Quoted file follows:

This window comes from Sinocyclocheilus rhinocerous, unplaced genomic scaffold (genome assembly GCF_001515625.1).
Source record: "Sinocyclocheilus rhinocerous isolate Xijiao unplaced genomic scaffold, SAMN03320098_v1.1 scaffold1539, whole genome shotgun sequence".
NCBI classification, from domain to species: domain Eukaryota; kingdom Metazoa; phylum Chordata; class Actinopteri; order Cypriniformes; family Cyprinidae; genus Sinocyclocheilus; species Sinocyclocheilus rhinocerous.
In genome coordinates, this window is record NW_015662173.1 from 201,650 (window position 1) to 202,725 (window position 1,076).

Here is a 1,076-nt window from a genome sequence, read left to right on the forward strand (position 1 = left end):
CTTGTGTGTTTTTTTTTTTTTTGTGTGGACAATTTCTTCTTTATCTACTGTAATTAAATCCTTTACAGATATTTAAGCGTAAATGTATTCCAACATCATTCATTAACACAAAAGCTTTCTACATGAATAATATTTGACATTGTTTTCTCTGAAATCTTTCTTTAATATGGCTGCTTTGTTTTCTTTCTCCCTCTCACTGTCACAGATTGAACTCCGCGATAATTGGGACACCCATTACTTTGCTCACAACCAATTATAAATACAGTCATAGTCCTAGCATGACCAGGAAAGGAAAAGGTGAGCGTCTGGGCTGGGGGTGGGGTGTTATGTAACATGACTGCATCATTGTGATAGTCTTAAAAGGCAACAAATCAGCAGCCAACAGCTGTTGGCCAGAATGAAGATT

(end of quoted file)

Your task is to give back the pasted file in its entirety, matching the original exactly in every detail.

This window comes from Sinocyclocheilus rhinocerous, unplaced genomic scaffold (genome assembly GCF_001515625.1).
Source record: "Sinocyclocheilus rhinocerous isolate Xijiao unplaced genomic scaffold, SAMN03320098_v1.1 scaffold1539, whole genome shotgun sequence".
NCBI classification, from domain to species: domain Eukaryota; kingdom Metazoa; phylum Chordata; class Actinopteri; order Cypriniformes; family Cyprinidae; genus Sinocyclocheilus; species Sinocyclocheilus rhinocerous.
In genome coordinates, this window is record NW_015662173.1 from 201,650 (window position 1) to 202,725 (window position 1,076).

Here is a 1,076-nt window from a genome sequence, read left to right on the forward strand (position 1 = left end):
CTTGTGTGTTTTTTTTTTTTTTGTGTGGACAATTTCTTCTTTATCTACTGTAATTAAATCCTTTACAGATATTTAAGCGTAAATGTATTCCAACATCATTCATTAACACAAAAGCTTTCTACATGAATAATATTTGACATTGTTTTCTCTGAAATCTTTCTTTAATATGGCTGCTTTGTTTTCTTTCTCCCTCTCACTGTCACAGATTGAACTCCGCGATAATTGGGACACCCATTACTTTGCTCACAACCAATTATAAATACAGTCATAGTCCTAGCATGACCAGGAAAGGAAAAGGTGAGCGTCTGGGCTGGGGGTGGGGTGTTATGTAACATGACTGCATCATTGTGATAGTCTTAAAAGGCAACAAATCAGCAGCCAACAGCTGTTGGCCAGAATGAAGATT